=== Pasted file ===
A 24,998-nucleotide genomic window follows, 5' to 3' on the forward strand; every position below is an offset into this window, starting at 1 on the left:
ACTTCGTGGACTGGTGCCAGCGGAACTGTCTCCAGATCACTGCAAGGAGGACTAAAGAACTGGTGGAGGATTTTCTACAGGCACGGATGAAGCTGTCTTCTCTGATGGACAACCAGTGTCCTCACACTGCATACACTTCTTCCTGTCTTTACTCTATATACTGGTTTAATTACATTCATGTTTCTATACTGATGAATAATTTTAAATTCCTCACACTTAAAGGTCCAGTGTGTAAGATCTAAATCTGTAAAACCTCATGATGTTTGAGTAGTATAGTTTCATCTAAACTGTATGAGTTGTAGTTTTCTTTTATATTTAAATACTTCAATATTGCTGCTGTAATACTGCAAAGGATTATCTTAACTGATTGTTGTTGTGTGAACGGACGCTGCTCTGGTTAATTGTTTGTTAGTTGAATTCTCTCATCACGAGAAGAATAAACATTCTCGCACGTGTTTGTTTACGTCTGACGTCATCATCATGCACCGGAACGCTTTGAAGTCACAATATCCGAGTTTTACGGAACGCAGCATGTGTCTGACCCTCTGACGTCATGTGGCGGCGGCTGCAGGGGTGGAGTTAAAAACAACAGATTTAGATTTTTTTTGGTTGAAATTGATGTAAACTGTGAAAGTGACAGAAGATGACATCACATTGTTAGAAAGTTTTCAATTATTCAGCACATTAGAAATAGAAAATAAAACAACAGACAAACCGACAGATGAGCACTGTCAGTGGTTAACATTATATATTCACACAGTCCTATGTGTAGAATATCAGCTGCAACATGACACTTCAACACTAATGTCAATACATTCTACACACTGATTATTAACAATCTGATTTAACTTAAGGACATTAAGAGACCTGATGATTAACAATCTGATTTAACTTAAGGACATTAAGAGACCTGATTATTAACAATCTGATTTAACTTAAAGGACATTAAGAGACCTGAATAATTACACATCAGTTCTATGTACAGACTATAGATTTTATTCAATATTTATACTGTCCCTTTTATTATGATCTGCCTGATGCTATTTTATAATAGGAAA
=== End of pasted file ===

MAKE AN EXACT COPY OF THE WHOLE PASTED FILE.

A 24,998-nucleotide genomic window follows, 5' to 3' on the forward strand; every position below is an offset into this window, starting at 1 on the left:
ACTTCGTGGACTGGTGCCAGCGGAACTGTCTCCAGATCACTGCAAGGAGGACTAAAGAACTGGTGGAGGATTTTCTACAGGCACGGATGAAGCTGTCTTCTCTGATGGACAACCAGTGTCCTCACACTGCATACACTTCTTCCTGTCTTTACTCTATATACTGGTTTAATTACATTCATGTTTCTATACTGATGAATAATTTTAAATTCCTCACACTTAAAGGTCCAGTGTGTAAGATCTAAATCTGTAAAACCTCATGATGTTTGAGTAGTATAGTTTCATCTAAACTGTATGAGTTGTAGTTTTCTTTTATATTTAAATACTTCAATATTGCTGCTGTAATACTGCAAAGGATTATCTTAACTGATTGTTGTTGTGTGAACGGACGCTGCTCTGGTTAATTGTTTGTTAGTTGAATTCTCTCATCACGAGAAGAATAAACATTCTCGCACGTGTTTGTTTACGTCTGACGTCATCATCATGCACCGGAACGCTTTGAAGTCACAATATCCGAGTTTTACGGAACGCAGCATGTGTCTGACCCTCTGACGTCATGTGGCGGCGGCTGCAGGGGTGGAGTTAAAAACAACAGATTTAGATTTTTTTTGGTTGAAATTGATGTAAACTGTGAAAGTGACAGAAGATGACATCACATTGTTAGAAAGTTTTCAATTATTCAGCACATTAGAAATAGAAAATAAAACAACAGACAAACCGACAGATGAGCACTGTCAGTGGTTAACATTATATATTCACACAGTCCTATGTGTAGAATATCAGCTGCAACATGACACTTCAACACTAATGTCAATACATTCTACACACTGATTATTAACAATCTGATTTAACTTAAGGACATTAAGAGACCTGATGATTAACAATCTGATTTAACTTAAGGACATTAAGAGACCTGATTATTAACAATCTGATTTAACTTAAAGGACATTAAGAGACCTGAATAATTACACATCAGTTCTATGTACAGACTATAGATTTTATTCAATATTTATACTGTCCCTTTTATTATGATCTGCCTGATGCTATTTTATAATAGGAAA